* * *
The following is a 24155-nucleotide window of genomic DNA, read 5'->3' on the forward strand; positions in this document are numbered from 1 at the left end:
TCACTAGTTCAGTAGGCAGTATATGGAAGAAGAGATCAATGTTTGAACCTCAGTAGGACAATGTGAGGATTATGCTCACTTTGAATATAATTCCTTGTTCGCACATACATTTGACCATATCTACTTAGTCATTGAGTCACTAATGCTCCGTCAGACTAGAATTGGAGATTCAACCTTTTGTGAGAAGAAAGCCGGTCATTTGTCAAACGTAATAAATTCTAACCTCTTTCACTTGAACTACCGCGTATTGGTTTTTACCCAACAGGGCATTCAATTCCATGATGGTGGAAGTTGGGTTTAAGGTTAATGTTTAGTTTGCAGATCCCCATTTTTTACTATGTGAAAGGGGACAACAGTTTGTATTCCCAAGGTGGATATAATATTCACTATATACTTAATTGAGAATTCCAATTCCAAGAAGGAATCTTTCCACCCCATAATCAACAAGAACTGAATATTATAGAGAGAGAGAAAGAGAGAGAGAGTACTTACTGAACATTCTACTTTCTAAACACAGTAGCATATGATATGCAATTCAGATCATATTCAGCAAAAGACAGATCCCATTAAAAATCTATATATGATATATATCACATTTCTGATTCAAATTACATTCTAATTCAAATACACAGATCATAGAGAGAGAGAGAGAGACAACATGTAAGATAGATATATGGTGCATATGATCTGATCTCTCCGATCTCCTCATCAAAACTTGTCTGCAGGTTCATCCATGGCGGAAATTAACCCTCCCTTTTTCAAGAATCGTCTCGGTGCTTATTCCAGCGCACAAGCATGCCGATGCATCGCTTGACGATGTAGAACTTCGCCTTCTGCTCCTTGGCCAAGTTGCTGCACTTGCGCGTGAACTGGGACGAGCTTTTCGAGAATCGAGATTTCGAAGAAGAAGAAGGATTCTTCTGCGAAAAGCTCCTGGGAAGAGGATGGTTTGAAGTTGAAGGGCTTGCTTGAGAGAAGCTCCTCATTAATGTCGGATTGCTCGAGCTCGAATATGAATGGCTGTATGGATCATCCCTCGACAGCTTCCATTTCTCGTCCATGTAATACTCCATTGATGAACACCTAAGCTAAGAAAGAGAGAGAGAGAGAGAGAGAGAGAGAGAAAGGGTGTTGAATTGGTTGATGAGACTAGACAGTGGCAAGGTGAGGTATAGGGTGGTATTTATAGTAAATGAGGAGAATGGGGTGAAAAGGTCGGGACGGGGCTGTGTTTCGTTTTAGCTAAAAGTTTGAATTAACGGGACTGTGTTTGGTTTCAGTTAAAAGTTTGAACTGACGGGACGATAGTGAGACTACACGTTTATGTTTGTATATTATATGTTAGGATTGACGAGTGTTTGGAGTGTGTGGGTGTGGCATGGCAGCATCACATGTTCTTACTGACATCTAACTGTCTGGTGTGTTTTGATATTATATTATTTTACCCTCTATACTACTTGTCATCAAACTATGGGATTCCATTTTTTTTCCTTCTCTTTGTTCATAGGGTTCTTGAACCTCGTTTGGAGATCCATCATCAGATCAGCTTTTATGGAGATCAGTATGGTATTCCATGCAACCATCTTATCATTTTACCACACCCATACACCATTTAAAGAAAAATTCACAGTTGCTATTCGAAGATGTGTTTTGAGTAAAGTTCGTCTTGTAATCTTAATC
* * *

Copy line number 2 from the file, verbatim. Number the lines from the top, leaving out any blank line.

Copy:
TCACTAGTTCAGTAGGCAGTATATGGAAGAAGAGATCAATGTTTGAACCTCAGTAGGACAATGTGAGGATTATGCTCACTTTGAATATAATTCCTTGTTCGCACATACATTTGACCATATCTACTTAGTCATTGAGTCACTAATGCTCCGTCAGACTAGAATTGGAGATTCAACCTTTTGTGAGAAGAAAGCCGGTCATTTGTCAAACGTAATAAATTCTAACCTCTTTCACTTGAACTACCGCGTATTGGTTTTTACCCAACAGGGCATTCAATTCCATGATGGTGGAAGTTGGGTTTAAGGTTAATGTTTAGTTTGCAGATCCCCATTTTTTACTATGTGAAAGGGGACAACAGTTTGTATTCCCAAGGTGGATATAATATTCACTATATACTTAATTGAGAATTCCAATTCCAAGAAGGAATCTTTCCACCCCATAATCAACAAGAACTGAATATTATAGAGAGAGAGAAAGAGAGAGAGAGTACTTACTGAACATTCTACTTTCTAAACACAGTAGCATATGATATGCAATTCAGATCATATTCAGCAAAAGACAGATCCCATTAAAAATCTATATATGATATATATCACATTTCTGATTCAAATTACATTCTAATTCAAATACACAGATCATAGAGAGAGAGAGAGAGACAACATGTAAGATAGATATATGGTGCATATGATCTGATCTCTCCGATCTCCTCATCAAAACTTGTCTGCAGGTTCATCCATGGCGGAAATTAACCCTCCCTTTTTCAAGAATCGTCTCGGTGCTTATTCCAGCGCACAAGCATGCCGATGCATCGCTTGACGATGTAGAACTTCGCCTTCTGCTCCTTGGCCAAGTTGCTGCACTTGCGCGTGAACTGGGACGAGCTTTTCGAGAATCGAGATTTCGAAGAAGAAGAAGGATTCTTCTGCGAAAAGCTCCTGGGAAGAGGATGGTTTGAAGTTGAAGGGCTTGCTTGAGAGAAGCTCCTCATTAATGTCGGATTGCTCGAGCTCGAATATGAATGGCTGTATGGATCATCCCTCGACAGCTTCCATTTCTCGTCCATGTAATACTCCATTGATGAACACCTAAGCTAAGAAAGAGAGAGAGAGAGAGAGAGAGAGAGAGAAAGGGTGTTGAATTGGTTGATGAGACTAGACAGTGGCAAGGTGAGGTATAGGGTGGTATTTATAGTAAATGAGGAGAATGGGGTGAAAAGGTCGGGACGGGGCTGTGTTTCGTTTTAGCTAAAAGTTTGAATTAACGGGACTGTGTTTGGTTTCAGTTAAAAGTTTGAACTGACGGGACGATAGTGAGACTACACGTTTATGTTTGTATATTATATGTTAGGATTGACGAGTGTTTGGAGTGTGTGGGTGTGGCATGGCAGCATCACATGTTCTTACTGACATCTAACTGTCTGGTGTGTTTTGATATTATATTATTTTACCCTCTATACTACTTGTCATCAAACTATGGGATTCCATTTTTTTTCCTTCTCTTTGTTCATAGGGTTCTTGAACCTCGTTTGGAGATCCATCATCAGATCAGCTTTTATGGAGATCAGTATGGTATTCCATGCAACCATCTTATCATTTTACCACACCCATACACCATTTAAAGAAAAATTCACAGTTGCTATTCGAAGATGTGTTTTGAGTAAAGTTCGTCTTGTAATCTTAATC